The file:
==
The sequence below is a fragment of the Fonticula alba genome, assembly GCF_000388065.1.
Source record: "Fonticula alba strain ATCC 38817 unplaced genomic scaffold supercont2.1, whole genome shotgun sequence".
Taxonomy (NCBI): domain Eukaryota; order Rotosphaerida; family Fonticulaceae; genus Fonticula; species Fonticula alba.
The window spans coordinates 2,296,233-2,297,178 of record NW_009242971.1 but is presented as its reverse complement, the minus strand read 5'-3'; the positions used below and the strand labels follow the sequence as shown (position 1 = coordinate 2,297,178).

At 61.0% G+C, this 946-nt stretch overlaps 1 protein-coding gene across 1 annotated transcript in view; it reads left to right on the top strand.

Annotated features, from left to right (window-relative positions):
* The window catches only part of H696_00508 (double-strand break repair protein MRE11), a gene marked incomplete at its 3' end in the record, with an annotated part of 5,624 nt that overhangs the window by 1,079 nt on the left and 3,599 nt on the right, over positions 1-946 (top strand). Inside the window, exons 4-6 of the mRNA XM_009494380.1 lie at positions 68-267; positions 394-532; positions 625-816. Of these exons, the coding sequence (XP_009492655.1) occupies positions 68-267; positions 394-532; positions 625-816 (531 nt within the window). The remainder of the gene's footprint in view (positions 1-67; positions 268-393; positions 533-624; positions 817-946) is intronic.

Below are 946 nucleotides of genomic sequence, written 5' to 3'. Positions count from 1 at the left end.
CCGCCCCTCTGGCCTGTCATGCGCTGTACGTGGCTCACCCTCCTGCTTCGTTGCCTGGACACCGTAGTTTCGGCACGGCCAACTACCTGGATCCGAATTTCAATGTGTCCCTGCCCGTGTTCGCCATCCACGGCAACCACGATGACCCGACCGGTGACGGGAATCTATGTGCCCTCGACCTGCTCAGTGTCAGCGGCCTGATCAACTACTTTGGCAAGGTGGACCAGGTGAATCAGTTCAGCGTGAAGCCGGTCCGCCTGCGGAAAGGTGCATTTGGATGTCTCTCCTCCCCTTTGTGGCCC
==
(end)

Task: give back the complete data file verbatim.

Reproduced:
The sequence below is a fragment of the Fonticula alba genome, assembly GCF_000388065.1.
Source record: "Fonticula alba strain ATCC 38817 unplaced genomic scaffold supercont2.1, whole genome shotgun sequence".
Taxonomy (NCBI): domain Eukaryota; order Rotosphaerida; family Fonticulaceae; genus Fonticula; species Fonticula alba.
The window spans coordinates 2,296,233-2,297,178 of record NW_009242971.1 but is presented as its reverse complement, the minus strand read 5'-3'; the positions used below and the strand labels follow the sequence as shown (position 1 = coordinate 2,297,178).

At 61.0% G+C, this 946-nt stretch overlaps 1 protein-coding gene across 1 annotated transcript in view; it reads left to right on the top strand.

Annotated features, from left to right (window-relative positions):
* The window catches only part of H696_00508 (double-strand break repair protein MRE11), a gene marked incomplete at its 3' end in the record, with an annotated part of 5,624 nt that overhangs the window by 1,079 nt on the left and 3,599 nt on the right, over positions 1-946 (top strand). Inside the window, exons 4-6 of the mRNA XM_009494380.1 lie at positions 68-267; positions 394-532; positions 625-816. Of these exons, the coding sequence (XP_009492655.1) occupies positions 68-267; positions 394-532; positions 625-816 (531 nt within the window). The remainder of the gene's footprint in view (positions 1-67; positions 268-393; positions 533-624; positions 817-946) is intronic.

Below are 946 nucleotides of genomic sequence, written 5' to 3'. Positions count from 1 at the left end.
CCGCCCCTCTGGCCTGTCATGCGCTGTACGTGGCTCACCCTCCTGCTTCGTTGCCTGGACACCGTAGTTTCGGCACGGCCAACTACCTGGATCCGAATTTCAATGTGTCCCTGCCCGTGTTCGCCATCCACGGCAACCACGATGACCCGACCGGTGACGGGAATCTATGTGCCCTCGACCTGCTCAGTGTCAGCGGCCTGATCAACTACTTTGGCAAGGTGGACCAGGTGAATCAGTTCAGCGTGAAGCCGGTCCGCCTGCGGAAAGGTGCATTTGGATGTCTCTCCTCCCCTTTGTGGCCC